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Common Stages of Healing from Childhood Abuse

Miriam Galindo

A licensed social worker and psychologist in private practice, Dr. Miriam Galindo works with children and families going through high-conflict divorce cases. Dr. Miriam Galindo also works with children who have been abused or neglected, and she is a member of the California Sexual Assault Investigators Association.

Recovering from childhood abuse is different for everyone, but most people go through the same general stages at some point in the process. These stages include:
- Denial. Often, victims of childhood abuse are stuck in the denial stage for years. Everyone takes a different amount of time to get through the denial stage.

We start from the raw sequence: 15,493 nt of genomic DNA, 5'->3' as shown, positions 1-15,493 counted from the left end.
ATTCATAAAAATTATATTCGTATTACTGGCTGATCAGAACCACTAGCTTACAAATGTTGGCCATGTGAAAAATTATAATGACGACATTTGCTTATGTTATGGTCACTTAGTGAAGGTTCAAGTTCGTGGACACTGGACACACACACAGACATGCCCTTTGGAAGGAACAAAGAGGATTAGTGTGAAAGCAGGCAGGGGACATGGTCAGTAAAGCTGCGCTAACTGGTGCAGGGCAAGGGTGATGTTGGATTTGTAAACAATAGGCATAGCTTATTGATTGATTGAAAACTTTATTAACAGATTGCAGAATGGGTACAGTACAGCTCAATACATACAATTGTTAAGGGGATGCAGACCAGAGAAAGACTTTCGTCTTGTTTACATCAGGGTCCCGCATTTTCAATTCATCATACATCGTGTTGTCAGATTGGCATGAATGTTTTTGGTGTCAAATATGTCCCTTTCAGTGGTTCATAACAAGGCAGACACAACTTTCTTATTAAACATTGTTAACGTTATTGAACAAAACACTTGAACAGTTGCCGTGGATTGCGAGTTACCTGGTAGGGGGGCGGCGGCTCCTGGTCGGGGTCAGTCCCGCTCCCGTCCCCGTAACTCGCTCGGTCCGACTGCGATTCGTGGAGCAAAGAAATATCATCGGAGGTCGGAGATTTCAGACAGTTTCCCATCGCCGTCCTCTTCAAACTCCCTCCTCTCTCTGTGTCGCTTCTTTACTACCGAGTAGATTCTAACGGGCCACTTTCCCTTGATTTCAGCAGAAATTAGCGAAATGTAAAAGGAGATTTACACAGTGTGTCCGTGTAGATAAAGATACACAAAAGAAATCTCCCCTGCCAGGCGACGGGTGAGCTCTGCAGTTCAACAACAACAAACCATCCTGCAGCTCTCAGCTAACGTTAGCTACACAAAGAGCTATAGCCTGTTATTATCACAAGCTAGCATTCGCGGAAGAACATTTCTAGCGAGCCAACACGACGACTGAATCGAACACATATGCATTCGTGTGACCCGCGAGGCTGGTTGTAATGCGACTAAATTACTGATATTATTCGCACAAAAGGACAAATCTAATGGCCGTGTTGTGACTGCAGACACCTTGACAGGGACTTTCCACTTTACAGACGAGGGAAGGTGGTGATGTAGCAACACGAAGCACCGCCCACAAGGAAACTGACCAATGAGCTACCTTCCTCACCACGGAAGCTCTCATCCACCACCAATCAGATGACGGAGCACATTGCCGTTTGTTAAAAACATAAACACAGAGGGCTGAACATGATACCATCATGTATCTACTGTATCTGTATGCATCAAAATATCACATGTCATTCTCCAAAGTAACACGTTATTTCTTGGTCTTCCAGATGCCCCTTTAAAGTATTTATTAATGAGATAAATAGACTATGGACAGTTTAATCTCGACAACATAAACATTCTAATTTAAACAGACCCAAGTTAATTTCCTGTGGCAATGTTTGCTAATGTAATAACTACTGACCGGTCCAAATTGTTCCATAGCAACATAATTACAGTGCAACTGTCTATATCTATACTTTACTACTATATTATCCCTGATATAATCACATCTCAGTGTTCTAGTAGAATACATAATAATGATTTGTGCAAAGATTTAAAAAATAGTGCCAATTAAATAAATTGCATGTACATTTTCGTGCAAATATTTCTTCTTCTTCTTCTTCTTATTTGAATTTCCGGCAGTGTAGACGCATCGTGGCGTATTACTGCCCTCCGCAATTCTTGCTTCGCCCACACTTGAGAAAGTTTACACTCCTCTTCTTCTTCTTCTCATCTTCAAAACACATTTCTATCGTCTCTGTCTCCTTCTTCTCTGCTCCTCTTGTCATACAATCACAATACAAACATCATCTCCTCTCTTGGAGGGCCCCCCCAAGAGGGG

- Anger. After survivors become more aware of what happened to them and how it affected them, they may become angry. Showing rage or hostility toward the abuser is not uncommon, nor is frustration at parents, police, or other people who failed to provide protection. While feeling anger is normal, survivors must not let anger become self-defeating.
- Moving on. Eventually, perspectives and feelings become stable as survivors move through all the stages of healing, perhaps repeatedly. This stabilization will enable survivors to come to terms with the abuser and remember the past without feeling as much pain. Survivors can then look toward the future and build better lives for themselves.

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